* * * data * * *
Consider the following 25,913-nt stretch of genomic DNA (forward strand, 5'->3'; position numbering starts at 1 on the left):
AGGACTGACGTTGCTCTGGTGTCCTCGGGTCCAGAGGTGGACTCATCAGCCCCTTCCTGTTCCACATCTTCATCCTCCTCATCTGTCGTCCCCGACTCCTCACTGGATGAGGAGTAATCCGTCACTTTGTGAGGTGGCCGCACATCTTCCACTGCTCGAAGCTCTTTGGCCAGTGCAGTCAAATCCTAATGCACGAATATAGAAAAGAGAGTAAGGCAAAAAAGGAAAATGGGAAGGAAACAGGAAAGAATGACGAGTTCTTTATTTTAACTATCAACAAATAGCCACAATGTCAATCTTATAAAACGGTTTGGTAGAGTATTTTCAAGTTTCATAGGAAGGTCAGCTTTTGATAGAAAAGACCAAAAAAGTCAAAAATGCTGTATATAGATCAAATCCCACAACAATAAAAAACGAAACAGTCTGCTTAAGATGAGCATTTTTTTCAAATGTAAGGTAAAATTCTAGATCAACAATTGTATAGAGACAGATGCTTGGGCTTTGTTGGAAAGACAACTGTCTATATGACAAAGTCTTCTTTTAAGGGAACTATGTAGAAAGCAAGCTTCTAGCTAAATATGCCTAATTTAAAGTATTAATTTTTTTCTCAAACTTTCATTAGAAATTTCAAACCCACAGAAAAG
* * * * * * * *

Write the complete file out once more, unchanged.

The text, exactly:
Consider the following 25,913-nt stretch of genomic DNA (forward strand, 5'->3'; position numbering starts at 1 on the left):
AGGACTGACGTTGCTCTGGTGTCCTCGGGTCCAGAGGTGGACTCATCAGCCCCTTCCTGTTCCACATCTTCATCCTCCTCATCTGTCGTCCCCGACTCCTCACTGGATGAGGAGTAATCCGTCACTTTGTGAGGTGGCCGCACATCTTCCACTGCTCGAAGCTCTTTGGCCAGTGCAGTCAAATCCTAATGCACGAATATAGAAAAGAGAGTAAGGCAAAAAAGGAAAATGGGAAGGAAACAGGAAAGAATGACGAGTTCTTTATTTTAACTATCAACAAATAGCCACAATGTCAATCTTATAAAACGGTTTGGTAGAGTATTTTCAAGTTTCATAGGAAGGTCAGCTTTTGATAGAAAAGACCAAAAAAGTCAAAAATGCTGTATATAGATCAAATCCCACAACAATAAAAAACGAAACAGTCTGCTTAAGATGAGCATTTTTTTCAAATGTAAGGTAAAATTCTAGATCAACAATTGTATAGAGACAGATGCTTGGGCTTTGTTGGAAAGACAACTGTCTATATGACAAAGTCTTCTTTTAAGGGAACTATGTAGAAAGCAAGCTTCTAGCTAAATATGCCTAATTTAAAGTATTAATTTTTTTCTCAAACTTTCATTAGAAATTTCAAACCCACAGAAAAG